Valaida Snow was born in 1904 and appears to have been a musical prodigy of sorts. She made her show business debut at age three, and had learned to play at least ten musical instruments before she was 16 years old; add singing and dancing to the mix and you have a very unique young talent. Louis Armstrong was Snow’s main influence, and she was often referred to as “Little Louis.” Armstrong hyperbolically referred to her as the world’s “second best” trumpet player.
As early as 1924 Snow appeared on Broadway, performing in an early Noble Sissle and Eubie Blake musical called THE CHOCOLATE DANDIES. This was followed by a tour with a revue headlined by Will Mastin. Snow continued to be active both in the States and abroad, touring the Far East during the second half of the 1920s with a band led by drummer Jack Carter. Returning to the United States, Valaida played a variety of black theaters on both coasts, followed by a Broadway musical produced by Lew Leslie starring Ethel Waters titled RHAPSODY IN BLACK. By this time trumpet was her primary instrument, although Snow’s 1933 debut on record-is as a vocalist with Earl “Fatha” Hines.
Snow returned to Europe in 1936. She toured extensively and recorded frequently over the next six years. It is on these recordings that her Armstrong influenced trumpet can be heard to full advantage. Snow was also captured on film, appearing in a British production, TAKE IT FROM ME (Warner Bros., 1937) and in two French features L’ALIBI (1937) and PIEGES (1939). Snow was jailed in 1941 — whether by the Nazis or the Swedish police is unclear —then freed and repatriated in 1942.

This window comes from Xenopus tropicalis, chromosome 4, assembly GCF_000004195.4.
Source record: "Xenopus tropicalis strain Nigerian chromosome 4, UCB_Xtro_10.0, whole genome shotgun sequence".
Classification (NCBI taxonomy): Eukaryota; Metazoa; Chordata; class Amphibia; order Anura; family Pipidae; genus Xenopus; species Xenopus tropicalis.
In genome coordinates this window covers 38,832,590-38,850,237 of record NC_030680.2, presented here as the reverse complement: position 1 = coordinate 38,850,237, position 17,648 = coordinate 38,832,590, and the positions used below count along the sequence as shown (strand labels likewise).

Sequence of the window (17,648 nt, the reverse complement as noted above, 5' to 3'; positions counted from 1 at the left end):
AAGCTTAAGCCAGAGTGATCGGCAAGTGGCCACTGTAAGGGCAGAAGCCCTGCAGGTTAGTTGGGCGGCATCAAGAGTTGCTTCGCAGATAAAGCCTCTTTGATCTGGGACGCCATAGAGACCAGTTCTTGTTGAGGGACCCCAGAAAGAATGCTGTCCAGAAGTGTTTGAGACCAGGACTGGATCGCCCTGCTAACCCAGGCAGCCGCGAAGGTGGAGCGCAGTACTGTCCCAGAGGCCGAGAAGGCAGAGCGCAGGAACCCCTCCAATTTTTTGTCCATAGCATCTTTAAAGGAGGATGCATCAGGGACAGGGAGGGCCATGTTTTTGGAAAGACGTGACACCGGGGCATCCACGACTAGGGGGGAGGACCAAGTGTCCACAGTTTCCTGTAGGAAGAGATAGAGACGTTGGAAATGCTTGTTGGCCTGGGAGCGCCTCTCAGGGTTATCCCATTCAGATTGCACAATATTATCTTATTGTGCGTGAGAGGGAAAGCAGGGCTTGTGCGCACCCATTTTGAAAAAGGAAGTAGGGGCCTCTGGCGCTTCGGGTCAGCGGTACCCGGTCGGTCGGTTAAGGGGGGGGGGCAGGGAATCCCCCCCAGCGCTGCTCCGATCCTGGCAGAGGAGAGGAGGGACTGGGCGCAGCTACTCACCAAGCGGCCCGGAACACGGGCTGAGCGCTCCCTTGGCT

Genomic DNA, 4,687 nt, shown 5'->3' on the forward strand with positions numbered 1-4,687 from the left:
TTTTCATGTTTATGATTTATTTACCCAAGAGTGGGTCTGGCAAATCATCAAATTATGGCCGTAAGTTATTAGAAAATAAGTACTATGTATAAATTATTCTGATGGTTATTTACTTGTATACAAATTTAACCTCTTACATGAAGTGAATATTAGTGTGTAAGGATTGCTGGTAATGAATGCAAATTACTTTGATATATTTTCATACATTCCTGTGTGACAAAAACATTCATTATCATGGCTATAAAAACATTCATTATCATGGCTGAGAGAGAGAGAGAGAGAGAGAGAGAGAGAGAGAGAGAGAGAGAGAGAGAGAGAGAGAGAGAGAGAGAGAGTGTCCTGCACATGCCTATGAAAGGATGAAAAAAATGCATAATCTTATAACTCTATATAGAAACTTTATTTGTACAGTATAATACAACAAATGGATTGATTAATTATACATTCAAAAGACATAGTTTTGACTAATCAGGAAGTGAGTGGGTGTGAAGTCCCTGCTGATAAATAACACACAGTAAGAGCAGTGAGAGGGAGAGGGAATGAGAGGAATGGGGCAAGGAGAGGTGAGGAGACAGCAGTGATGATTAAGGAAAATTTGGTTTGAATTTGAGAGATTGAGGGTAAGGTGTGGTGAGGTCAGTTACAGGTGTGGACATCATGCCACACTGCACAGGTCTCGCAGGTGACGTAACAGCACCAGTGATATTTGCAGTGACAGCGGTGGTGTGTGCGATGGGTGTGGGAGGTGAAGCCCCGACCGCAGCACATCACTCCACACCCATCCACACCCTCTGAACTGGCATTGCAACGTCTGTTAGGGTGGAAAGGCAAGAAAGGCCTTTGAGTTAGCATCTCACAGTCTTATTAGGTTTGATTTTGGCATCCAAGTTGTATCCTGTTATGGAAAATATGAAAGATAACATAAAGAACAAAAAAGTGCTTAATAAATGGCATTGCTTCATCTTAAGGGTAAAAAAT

Snow arrived back in America in poor physical and emotional health, and the New York Amsterdam suggested that she was “on the verge of an emotional collapse.” Still, Snow fought hard to return to an active professional life. She spent a great deal of time on the road during the 1940s — the Apollo Theater in April 1943 and July 1946, Texas and Omaha sometime in the middle of the decade, and Chicago’s Latin Quarter in early 1947. She moved to Los Angeles in 1945 where she continued to work on stage and in nightclubs.
In February 1946 Snow was invited to appear in two SOUNDIES, accompanied by the Ali Baba Trio, then performing at the Florentine Gardens in Hollywood. This film short showcases not only her fine vocal talents, but also allows her to solo on trumpet. This is certainly a performance worth repeated viewings.